As this parable shows, the Necropastoral is an unhealthy, spectacular network of totally imbricated live and dead tissue, live and dead media. Dead Bolaño, dead Podolski, live Legault, dead website. We can compare this to the Etruscan torture of nigredo in which a living victim is lashed to a corpse and fed until he begins to decompose along with the corpse, as discussed in “Corpse Bride: Thinking with Nigredo” by the Iranian philosopher Reza Negarestani. The Necropastoral is decadent, defined by decay. It is in this place where the living and dead are joined face to face like an infernal mirror, a parody of a mirror, where we can begin to understand what Negarestani construes as the experience of the soul as ‘double necrosis’. “The Show” by Wilfred Owen makes another imprint of this phenomenon, a Veronica’s cloth for this exudia. Since we live in an age of torture lashed to an age of terror, we should be very fluent in nigredo. We should understand it on sight.



BLVR: You note that “reading contemporary reviews of translation, one concludes that translation must decide what its appeal will be, and that it has two options—masterful or slavish.” As the editor of Action Books, what role do you hope to play in reversing or engaging how we talk about contemporary translations?

JM: For monolingual Americans like myself, translation is exciting because it takes us into the area of lack. Everything I have ever been taught about literature in Anglo-American schools is that it is about mastery, a kind of masculinist control. In the 20th century that’s been a regime of understatement, minimalism, the almost operatically minimal sentences of Hemingway and structures of Carver. But in fact, I don’t believe minimalism really exists. I think everything passing as minimal is actually an outrageous gesture of mutilation. Translation smears the categories of authorship and mastery. It appears to do imperial work, making a work in another language available to the hegemon, but it is counter-imperial, smuggling into the dominant language troubling new strains.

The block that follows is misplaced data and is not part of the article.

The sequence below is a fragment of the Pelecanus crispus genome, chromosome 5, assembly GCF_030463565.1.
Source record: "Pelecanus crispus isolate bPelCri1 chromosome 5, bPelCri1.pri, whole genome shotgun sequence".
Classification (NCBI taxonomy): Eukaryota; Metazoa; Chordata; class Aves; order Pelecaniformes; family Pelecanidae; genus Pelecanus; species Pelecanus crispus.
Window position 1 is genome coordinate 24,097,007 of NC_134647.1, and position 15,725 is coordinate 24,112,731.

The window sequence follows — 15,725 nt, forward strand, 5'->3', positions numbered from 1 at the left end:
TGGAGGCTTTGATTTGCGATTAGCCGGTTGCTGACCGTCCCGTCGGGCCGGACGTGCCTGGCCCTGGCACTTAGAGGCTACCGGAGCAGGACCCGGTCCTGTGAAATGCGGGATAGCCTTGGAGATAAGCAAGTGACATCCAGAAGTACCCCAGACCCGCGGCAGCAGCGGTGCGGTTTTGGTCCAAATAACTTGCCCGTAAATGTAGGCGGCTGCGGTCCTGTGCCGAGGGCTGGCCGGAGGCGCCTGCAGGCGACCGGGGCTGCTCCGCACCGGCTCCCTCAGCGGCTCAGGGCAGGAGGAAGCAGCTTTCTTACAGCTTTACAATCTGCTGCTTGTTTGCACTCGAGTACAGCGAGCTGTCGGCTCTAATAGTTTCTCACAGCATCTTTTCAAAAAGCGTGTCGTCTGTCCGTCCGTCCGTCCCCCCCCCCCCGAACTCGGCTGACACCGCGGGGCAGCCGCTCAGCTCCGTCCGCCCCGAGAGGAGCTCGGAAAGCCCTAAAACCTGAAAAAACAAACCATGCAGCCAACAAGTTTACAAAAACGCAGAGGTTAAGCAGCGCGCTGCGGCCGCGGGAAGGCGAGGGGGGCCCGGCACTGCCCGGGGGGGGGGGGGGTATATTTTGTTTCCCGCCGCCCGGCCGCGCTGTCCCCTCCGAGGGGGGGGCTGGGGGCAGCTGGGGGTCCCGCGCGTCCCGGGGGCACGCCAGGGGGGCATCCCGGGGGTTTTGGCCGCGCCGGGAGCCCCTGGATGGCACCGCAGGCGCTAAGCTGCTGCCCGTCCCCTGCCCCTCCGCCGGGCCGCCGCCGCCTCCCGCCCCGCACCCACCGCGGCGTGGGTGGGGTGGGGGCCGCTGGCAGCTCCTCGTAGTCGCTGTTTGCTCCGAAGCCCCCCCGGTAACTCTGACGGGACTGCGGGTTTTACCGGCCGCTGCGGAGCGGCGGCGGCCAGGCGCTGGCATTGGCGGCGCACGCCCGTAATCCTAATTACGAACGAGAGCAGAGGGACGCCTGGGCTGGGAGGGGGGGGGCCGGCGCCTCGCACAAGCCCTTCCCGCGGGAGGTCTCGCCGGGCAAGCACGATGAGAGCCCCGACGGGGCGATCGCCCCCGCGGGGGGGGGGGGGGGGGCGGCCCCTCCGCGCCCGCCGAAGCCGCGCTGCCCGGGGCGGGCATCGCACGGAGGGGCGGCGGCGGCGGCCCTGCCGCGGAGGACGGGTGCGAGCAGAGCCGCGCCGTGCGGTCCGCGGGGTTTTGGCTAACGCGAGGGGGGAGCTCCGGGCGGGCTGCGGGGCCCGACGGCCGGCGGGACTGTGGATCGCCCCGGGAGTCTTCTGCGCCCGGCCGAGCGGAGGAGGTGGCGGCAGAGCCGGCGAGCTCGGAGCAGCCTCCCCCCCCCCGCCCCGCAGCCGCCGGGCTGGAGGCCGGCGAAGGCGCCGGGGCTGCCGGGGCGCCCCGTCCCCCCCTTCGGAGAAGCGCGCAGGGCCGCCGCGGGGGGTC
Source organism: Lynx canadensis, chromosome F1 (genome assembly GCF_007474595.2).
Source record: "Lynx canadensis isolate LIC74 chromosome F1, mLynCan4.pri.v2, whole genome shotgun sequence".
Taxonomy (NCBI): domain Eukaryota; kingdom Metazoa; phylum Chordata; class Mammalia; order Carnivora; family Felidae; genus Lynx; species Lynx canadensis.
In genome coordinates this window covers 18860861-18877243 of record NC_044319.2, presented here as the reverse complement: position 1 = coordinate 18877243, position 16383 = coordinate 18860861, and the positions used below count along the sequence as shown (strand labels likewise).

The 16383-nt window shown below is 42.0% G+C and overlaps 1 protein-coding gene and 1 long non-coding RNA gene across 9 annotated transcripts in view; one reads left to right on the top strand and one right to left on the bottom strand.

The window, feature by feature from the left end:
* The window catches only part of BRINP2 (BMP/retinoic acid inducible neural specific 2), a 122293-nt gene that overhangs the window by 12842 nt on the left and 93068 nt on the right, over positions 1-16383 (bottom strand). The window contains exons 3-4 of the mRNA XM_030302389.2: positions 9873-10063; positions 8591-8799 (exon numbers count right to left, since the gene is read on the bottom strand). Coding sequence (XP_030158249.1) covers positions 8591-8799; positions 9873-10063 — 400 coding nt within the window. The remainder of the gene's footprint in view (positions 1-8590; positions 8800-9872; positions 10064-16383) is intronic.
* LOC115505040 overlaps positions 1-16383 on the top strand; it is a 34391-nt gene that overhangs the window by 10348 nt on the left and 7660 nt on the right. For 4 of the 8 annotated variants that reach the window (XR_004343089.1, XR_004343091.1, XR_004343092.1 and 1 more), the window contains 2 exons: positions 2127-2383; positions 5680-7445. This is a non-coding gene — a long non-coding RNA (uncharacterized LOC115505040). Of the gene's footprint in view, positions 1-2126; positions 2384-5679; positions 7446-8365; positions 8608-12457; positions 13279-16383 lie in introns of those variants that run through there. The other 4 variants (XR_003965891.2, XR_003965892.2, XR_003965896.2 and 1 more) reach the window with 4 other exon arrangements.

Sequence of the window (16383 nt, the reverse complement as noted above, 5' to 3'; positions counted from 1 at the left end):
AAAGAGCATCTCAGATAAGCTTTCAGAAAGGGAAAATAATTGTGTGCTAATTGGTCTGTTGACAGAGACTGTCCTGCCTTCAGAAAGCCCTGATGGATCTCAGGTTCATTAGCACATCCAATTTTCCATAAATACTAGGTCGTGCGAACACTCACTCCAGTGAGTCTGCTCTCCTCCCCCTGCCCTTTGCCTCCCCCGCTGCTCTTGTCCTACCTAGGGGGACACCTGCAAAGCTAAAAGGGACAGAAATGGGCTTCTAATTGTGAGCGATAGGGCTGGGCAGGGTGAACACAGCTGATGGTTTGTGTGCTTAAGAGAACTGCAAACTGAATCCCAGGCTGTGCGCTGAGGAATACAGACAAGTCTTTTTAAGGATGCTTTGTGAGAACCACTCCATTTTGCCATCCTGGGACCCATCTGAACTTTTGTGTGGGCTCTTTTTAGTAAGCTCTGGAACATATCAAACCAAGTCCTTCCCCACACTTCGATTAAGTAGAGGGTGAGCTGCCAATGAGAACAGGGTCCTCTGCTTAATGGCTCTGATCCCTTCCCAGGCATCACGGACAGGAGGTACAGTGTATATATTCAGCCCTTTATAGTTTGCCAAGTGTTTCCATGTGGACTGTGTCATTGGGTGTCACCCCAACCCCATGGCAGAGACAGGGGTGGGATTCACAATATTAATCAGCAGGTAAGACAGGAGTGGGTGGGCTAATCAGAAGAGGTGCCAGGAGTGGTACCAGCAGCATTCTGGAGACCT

Translation should be loud, present, palpable, it should never pass. The hand of the translator should be outrageous and present, or duplicitous and virtuosic, like at the end of Almodóvar’s film La mala educación which smashes through all the meta-generic strata of autobiography and fiction when it writes across the screen, of Almadovar’s avatar, “Enrique Goded continúa hacienda cine con la misma pasión’—Enrique Goded continues making films with the same passion”. This word ‘pasión’ then swells to fill the screen, writing over and retrospectively re-writing everything the previous hour and forty-five minutes have conveyed. What is metacritical and generically diagrammatic becomes a destroyed, interdecaying surface to be written across, with passion as with lipstick. But even as it fills the screen, it shows itself to be pixelated, a trick of technology, possibly nothing.

BLVR: The Necropastoral is populated with many forms, including lists—which I think makes it one of the most creatively dynamic works of criticism I’ve read in a long while. In “Expenditure: Or, why I’m going to die trying,” you write “there’s no success like failure.” What draws you to absences, failures, and resurrections—in the necropastoral, and elsewhere?

JM: I’m interested in absences as abscess—the area of lack that produces an excess, an infernal production, literature as pus. Bataille’s The Eye is a great, grotesque, comic allegory for this, as is Bolaño’s Mauricio ‘The Eye’ Silva. We can go back to Catholicism on this one—the stigmata, the stain that bleeds, the statue that cries, the Virgin that bears, etc. It’s a kind of impossible math, like the way the digital logic of the Internet is constantly shedding so much affect—lust, greed, cruelty, passion, and possibly nothing. AKA the Virtual.


Nick Ripatrazone’s newest book is Ember Days, stories (Braddock Avenue, 2015). He is a staff writer for The Millions.